The Ashes series for 2017/18 has come to an end and Australia were worthy winners. Yet reading some reviews of the series one would think it was a far closer affair than it ended up.
Sure there were key moments in the series on which the individual Test Matches swung, but on every occasion Australia were the team that swung the advantage their way.
England will no doubt always ponder the “What if” in relation to Ben Stokes and had he been available, but one man does not make a team. Would he seriously have changed the course of the series?
The truth is coming into the series there were always doubts as to whether England had the firepower to bowl out Australia twice in a Test.
James Anderson, their spearhead, and England’s all time leading wicket-taker had never excelled in Australia, so what was going to be different this time? Anderson is a bowler who thrives on the ball swinging and moving off the pitch. In Australia that was unlikely to happen very often. Yet you would never leave Anderson behind, however England needed him to bowl accurately and quick and in short spells.
They say that facts do not lie. Anderson finally took his first five wicket haul in Australia on this tour. He took it Adelaide in a day/night Test bowling in the evening when the ball started to move more. This was his fourth tour of Australia, and although his economy rate is good at 2.95 runs per over, just slightly higher than his career average, his 60 wickets in 34 Innings at an average of 35.43 and with a strike rate of 72.05 is a little high for a World Class bowler. His career average is 27.40 and his career strike rate is 56.59, which confirms that Australia is not a happy hunting ground.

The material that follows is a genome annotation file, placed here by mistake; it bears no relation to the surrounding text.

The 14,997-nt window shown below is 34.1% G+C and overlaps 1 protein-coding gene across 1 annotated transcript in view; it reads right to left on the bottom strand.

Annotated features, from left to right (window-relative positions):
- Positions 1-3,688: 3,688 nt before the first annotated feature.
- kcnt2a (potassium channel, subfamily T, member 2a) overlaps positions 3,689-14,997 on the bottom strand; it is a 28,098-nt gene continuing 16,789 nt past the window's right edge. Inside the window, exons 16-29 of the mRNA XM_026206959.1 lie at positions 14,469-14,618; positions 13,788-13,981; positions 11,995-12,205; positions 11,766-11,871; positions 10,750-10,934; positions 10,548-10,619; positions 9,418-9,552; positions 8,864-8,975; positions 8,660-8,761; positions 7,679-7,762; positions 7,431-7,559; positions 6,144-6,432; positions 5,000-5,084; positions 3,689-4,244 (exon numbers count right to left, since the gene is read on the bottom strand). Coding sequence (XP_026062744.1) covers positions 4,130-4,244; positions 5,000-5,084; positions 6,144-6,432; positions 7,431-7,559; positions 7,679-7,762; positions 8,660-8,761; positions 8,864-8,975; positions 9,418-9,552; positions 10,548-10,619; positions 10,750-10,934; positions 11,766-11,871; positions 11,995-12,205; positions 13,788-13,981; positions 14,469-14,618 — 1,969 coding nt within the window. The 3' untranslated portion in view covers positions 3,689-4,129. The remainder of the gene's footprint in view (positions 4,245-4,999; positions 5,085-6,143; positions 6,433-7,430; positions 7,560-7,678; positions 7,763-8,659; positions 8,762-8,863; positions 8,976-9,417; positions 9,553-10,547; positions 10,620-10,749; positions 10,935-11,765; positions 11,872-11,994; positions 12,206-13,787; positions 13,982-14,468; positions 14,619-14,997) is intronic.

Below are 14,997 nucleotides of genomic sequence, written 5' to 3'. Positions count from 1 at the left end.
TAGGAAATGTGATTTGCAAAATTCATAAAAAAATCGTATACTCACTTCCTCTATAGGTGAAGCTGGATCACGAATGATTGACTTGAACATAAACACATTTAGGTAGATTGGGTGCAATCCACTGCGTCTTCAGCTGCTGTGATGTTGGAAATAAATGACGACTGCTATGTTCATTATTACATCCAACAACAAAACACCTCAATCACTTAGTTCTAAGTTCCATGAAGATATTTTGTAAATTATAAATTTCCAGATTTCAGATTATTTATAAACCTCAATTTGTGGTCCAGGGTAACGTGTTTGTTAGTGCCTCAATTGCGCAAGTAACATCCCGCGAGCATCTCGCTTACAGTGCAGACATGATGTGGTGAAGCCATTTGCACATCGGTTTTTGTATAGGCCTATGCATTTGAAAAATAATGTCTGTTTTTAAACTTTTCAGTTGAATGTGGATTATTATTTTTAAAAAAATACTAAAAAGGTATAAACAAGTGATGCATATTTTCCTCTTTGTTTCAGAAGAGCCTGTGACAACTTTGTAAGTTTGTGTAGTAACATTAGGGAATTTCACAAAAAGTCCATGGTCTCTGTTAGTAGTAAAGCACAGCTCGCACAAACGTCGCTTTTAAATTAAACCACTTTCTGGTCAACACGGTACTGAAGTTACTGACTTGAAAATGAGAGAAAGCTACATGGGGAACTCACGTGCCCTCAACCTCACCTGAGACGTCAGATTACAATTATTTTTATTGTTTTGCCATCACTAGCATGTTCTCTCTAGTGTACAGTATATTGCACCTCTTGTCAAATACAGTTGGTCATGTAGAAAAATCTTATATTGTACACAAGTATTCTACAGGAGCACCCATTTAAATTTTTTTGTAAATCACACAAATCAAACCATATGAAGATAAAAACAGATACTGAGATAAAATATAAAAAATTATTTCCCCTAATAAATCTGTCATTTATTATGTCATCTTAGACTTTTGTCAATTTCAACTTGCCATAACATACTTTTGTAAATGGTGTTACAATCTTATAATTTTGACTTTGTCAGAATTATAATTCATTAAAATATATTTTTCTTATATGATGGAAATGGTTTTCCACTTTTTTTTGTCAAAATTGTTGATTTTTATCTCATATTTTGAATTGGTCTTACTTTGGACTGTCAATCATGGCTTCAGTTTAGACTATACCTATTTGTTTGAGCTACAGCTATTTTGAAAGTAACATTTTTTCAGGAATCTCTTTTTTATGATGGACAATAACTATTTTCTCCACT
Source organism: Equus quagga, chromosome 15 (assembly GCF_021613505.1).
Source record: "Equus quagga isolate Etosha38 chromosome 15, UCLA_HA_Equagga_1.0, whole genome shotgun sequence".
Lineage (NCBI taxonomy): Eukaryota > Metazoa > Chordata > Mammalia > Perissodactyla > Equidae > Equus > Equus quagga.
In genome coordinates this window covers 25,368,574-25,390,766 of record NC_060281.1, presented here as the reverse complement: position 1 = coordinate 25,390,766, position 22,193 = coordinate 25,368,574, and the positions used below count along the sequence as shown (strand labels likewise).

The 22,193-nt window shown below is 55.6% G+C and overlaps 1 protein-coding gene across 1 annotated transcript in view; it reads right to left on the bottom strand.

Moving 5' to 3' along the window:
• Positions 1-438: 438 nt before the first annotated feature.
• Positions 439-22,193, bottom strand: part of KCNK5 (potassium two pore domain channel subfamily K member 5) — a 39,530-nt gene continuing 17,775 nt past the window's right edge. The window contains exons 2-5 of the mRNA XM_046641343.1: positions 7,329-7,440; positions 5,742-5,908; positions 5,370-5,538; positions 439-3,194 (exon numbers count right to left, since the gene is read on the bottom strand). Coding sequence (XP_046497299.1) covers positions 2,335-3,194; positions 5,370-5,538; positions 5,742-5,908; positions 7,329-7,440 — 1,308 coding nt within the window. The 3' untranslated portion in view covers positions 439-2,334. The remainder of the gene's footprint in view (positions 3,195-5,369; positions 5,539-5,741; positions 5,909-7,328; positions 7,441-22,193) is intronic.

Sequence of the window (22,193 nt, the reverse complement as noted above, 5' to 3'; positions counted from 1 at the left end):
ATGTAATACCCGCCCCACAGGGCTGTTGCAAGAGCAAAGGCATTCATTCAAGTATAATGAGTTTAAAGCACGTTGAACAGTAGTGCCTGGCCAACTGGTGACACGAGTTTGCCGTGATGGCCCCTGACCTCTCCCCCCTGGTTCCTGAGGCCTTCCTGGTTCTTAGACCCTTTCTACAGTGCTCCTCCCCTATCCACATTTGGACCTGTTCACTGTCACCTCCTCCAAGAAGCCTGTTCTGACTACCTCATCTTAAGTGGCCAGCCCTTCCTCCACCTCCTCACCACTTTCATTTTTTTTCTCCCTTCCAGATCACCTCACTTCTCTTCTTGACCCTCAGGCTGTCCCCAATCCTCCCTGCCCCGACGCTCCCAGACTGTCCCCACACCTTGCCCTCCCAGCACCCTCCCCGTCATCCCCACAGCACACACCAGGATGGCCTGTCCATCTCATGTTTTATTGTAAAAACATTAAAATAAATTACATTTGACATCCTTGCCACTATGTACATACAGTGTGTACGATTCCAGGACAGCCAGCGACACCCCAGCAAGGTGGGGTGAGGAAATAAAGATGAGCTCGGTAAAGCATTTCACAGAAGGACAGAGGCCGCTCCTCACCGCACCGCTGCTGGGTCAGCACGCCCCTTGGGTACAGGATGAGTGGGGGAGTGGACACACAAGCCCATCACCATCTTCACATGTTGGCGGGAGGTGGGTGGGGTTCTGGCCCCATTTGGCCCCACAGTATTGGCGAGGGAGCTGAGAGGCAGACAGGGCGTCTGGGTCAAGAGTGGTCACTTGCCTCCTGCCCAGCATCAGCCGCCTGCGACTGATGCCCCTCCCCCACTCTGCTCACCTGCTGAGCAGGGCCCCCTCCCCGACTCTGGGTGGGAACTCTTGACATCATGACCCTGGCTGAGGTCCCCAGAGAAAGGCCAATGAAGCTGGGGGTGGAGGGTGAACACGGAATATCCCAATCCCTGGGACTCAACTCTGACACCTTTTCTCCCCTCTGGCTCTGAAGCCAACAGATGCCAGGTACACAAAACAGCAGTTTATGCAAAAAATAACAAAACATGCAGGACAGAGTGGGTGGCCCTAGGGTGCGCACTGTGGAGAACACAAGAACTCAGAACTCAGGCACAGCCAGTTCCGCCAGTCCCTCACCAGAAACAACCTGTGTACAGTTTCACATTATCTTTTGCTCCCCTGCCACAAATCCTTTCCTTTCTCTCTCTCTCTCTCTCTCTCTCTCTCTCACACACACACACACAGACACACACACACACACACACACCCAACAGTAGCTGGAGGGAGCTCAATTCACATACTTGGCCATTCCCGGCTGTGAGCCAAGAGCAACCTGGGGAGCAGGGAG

Stuart Broad his bowling partner was on his third tour down-under and did not fare much better. Just 34 wickets in 21 innings on those three tours at an average of 37.17 and a strike rate of 75.29. His career average is 29.33 for his 399 Test wickets at a strike rate of 58.97. Many in the know will tell you that Broad is very much at the end of his time in the England Test team.
Sadly the burden of expectation fell upon the shoulders of these two bowlers, and England had, due to injuries to Finn and Wood, no one to come in and take up the challenge to be the spearhead of their attack. Woakes was far from being a front-line bowler and Moeen Ali was a huge disappointment. The only shining light was Craig Overton.
Questions should be raised as to whether the selectors picked the right bowlers for the conditions, and if they believe they did whether their preparation leading into the first Test was adequate.
When it came to batting the opening partnership was a big issue for England. Just as it looked as if they may build a decent opening stand a wicket would fall.
Sadly England’s greatest run-scorer Alastair Cook was unable to recapture the form of his first two tours down under in 2006/07 and especially 2010/11. Instead it was more of the same from 2013/14. In 2010/11 Cook was superb. He scored 67 and 235 not out in the first Test in Brisbane, 148 in Adelaide, struggled in Perth with 32 and 13 before notching 82 in Melbourne and then 189 in Sydney.
In 2013/14 he could only manage three fifties in ten innings.
Before his monstrous 244 not out in Melbourne, where he carried his bat, he had managed only 83 runs in six innings in the first three Tests and the Ashes were lost. In fact he only managed 132 runs in eight of the nine innings he had.
Vince and Stoneman regularly made starts to a big innings but never managed to go on and record a century; although sometimes were unlucky with the decisions they received. Both managed two fifties and no centuries.